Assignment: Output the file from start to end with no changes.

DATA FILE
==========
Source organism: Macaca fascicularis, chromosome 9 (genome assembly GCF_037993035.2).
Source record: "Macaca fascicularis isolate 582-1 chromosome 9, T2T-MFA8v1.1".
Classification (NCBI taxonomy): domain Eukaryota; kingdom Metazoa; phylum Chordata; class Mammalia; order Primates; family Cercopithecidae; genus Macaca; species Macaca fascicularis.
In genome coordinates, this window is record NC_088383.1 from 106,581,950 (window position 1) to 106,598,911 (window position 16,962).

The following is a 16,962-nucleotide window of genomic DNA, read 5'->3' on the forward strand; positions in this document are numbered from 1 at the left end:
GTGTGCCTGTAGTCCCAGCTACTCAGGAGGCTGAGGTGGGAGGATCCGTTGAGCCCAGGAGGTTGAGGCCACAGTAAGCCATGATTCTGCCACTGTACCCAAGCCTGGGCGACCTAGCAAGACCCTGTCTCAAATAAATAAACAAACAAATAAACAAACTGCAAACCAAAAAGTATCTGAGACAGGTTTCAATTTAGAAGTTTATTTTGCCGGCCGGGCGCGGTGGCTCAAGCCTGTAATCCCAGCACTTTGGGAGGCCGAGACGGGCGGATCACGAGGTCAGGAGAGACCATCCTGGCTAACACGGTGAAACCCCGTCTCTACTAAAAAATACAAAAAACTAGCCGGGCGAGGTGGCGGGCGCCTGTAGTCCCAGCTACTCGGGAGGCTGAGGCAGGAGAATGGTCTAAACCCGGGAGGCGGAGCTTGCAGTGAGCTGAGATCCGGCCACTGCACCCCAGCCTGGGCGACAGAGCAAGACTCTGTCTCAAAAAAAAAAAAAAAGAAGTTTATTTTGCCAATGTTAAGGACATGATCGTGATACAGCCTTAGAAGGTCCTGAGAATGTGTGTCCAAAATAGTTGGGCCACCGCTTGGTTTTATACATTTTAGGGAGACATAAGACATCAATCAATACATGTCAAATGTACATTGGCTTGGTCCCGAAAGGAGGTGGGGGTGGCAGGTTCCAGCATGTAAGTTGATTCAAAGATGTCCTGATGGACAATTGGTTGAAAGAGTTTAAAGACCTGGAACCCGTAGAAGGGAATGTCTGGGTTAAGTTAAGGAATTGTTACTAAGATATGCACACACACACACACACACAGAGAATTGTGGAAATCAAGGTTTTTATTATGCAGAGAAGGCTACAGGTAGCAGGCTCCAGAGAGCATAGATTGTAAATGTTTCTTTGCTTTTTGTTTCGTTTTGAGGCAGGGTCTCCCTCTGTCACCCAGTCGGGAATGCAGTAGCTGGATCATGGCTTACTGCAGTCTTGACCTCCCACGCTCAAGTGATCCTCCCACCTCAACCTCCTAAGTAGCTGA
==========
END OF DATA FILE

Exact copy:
Source organism: Macaca fascicularis, chromosome 9 (genome assembly GCF_037993035.2).
Source record: "Macaca fascicularis isolate 582-1 chromosome 9, T2T-MFA8v1.1".
Classification (NCBI taxonomy): domain Eukaryota; kingdom Metazoa; phylum Chordata; class Mammalia; order Primates; family Cercopithecidae; genus Macaca; species Macaca fascicularis.
In genome coordinates, this window is record NC_088383.1 from 106,581,950 (window position 1) to 106,598,911 (window position 16,962).

The following is a 16,962-nucleotide window of genomic DNA, read 5'->3' on the forward strand; positions in this document are numbered from 1 at the left end:
GTGTGCCTGTAGTCCCAGCTACTCAGGAGGCTGAGGTGGGAGGATCCGTTGAGCCCAGGAGGTTGAGGCCACAGTAAGCCATGATTCTGCCACTGTACCCAAGCCTGGGCGACCTAGCAAGACCCTGTCTCAAATAAATAAACAAACAAATAAACAAACTGCAAACCAAAAAGTATCTGAGACAGGTTTCAATTTAGAAGTTTATTTTGCCGGCCGGGCGCGGTGGCTCAAGCCTGTAATCCCAGCACTTTGGGAGGCCGAGACGGGCGGATCACGAGGTCAGGAGAGACCATCCTGGCTAACACGGTGAAACCCCGTCTCTACTAAAAAATACAAAAAACTAGCCGGGCGAGGTGGCGGGCGCCTGTAGTCCCAGCTACTCGGGAGGCTGAGGCAGGAGAATGGTCTAAACCCGGGAGGCGGAGCTTGCAGTGAGCTGAGATCCGGCCACTGCACCCCAGCCTGGGCGACAGAGCAAGACTCTGTCTCAAAAAAAAAAAAAAAGAAGTTTATTTTGCCAATGTTAAGGACATGATCGTGATACAGCCTTAGAAGGTCCTGAGAATGTGTGTCCAAAATAGTTGGGCCACCGCTTGGTTTTATACATTTTAGGGAGACATAAGACATCAATCAATACATGTCAAATGTACATTGGCTTGGTCCCGAAAGGAGGTGGGGGTGGCAGGTTCCAGCATGTAAGTTGATTCAAAGATGTCCTGATGGACAATTGGTTGAAAGAGTTTAAAGACCTGGAACCCGTAGAAGGGAATGTCTGGGTTAAGTTAAGGAATTGTTACTAAGATATGCACACACACACACACACACAGAGAATTGTGGAAATCAAGGTTTTTATTATGCAGAGAAGGCTACAGGTAGCAGGCTCCAGAGAGCATAGATTGTAAATGTTTCTTTGCTTTTTGTTTCGTTTTGAGGCAGGGTCTCCCTCTGTCACCCAGTCGGGAATGCAGTAGCTGGATCATGGCTTACTGCAGTCTTGACCTCCCACGCTCAAGTGATCCTCCCACCTCAACCTCCTAAGTAGCTGA